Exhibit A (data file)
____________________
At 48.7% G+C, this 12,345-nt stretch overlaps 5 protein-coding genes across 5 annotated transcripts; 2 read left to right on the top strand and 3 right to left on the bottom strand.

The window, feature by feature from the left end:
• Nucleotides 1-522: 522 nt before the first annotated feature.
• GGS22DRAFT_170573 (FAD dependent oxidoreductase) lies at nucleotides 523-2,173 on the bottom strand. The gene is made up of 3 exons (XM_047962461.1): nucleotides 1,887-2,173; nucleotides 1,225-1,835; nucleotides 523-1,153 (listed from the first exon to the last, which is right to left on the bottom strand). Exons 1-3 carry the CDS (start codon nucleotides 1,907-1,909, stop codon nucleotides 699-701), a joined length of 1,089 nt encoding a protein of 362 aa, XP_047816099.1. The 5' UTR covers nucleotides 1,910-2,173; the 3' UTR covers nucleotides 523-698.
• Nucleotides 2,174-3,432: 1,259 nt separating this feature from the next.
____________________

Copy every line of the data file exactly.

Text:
At 48.7% G+C, this 12,345-nt stretch overlaps 5 protein-coding genes across 5 annotated transcripts; 2 read left to right on the top strand and 3 right to left on the bottom strand.

The window, feature by feature from the left end:
• Nucleotides 1-522: 522 nt before the first annotated feature.
• GGS22DRAFT_170573 (FAD dependent oxidoreductase) lies at nucleotides 523-2,173 on the bottom strand. The gene is made up of 3 exons (XM_047962461.1): nucleotides 1,887-2,173; nucleotides 1,225-1,835; nucleotides 523-1,153 (listed from the first exon to the last, which is right to left on the bottom strand). Exons 1-3 carry the CDS (start codon nucleotides 1,907-1,909, stop codon nucleotides 699-701), a joined length of 1,089 nt encoding a protein of 362 aa, XP_047816099.1. The 5' UTR covers nucleotides 1,910-2,173; the 3' UTR covers nucleotides 523-698.
• Nucleotides 2,174-3,432: 1,259 nt separating this feature from the next.